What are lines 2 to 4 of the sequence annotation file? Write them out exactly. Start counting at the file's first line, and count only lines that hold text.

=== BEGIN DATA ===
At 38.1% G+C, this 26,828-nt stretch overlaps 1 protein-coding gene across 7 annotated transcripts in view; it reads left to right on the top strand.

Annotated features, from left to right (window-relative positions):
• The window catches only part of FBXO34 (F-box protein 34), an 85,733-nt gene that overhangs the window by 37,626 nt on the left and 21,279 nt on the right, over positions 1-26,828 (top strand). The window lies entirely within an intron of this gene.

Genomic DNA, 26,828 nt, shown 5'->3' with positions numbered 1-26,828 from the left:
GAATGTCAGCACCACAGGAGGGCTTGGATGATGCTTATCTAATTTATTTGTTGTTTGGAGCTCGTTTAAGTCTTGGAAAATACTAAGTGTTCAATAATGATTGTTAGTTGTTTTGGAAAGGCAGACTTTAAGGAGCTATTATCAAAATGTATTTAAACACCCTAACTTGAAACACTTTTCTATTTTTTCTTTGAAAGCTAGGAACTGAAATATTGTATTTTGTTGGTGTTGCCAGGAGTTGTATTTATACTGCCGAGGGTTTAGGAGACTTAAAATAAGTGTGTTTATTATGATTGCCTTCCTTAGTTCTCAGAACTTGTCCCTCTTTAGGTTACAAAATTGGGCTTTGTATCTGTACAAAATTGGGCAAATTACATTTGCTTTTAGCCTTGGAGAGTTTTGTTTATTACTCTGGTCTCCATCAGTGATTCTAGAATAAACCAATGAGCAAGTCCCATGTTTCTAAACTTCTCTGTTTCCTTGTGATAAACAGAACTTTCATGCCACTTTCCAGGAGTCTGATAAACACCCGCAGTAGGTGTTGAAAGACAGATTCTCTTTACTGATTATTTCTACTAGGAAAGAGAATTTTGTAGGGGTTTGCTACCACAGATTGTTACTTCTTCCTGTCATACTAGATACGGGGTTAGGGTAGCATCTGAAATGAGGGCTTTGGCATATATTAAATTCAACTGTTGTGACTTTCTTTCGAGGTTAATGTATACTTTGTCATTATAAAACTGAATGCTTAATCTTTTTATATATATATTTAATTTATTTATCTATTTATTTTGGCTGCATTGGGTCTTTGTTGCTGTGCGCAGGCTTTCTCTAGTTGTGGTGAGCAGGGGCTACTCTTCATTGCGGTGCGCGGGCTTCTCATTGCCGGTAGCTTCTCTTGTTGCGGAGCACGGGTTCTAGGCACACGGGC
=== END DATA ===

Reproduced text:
Annotated features, from left to right (window-relative positions):
• The window catches only part of FBXO34 (F-box protein 34), an 85,733-nt gene that overhangs the window by 37,626 nt on the left and 21,279 nt on the right, over positions 1-26,828 (top strand). The window lies entirely within an intron of this gene.

Genomic DNA, 26,828 nt, shown 5'->3' with positions numbered 1-26,828 from the left: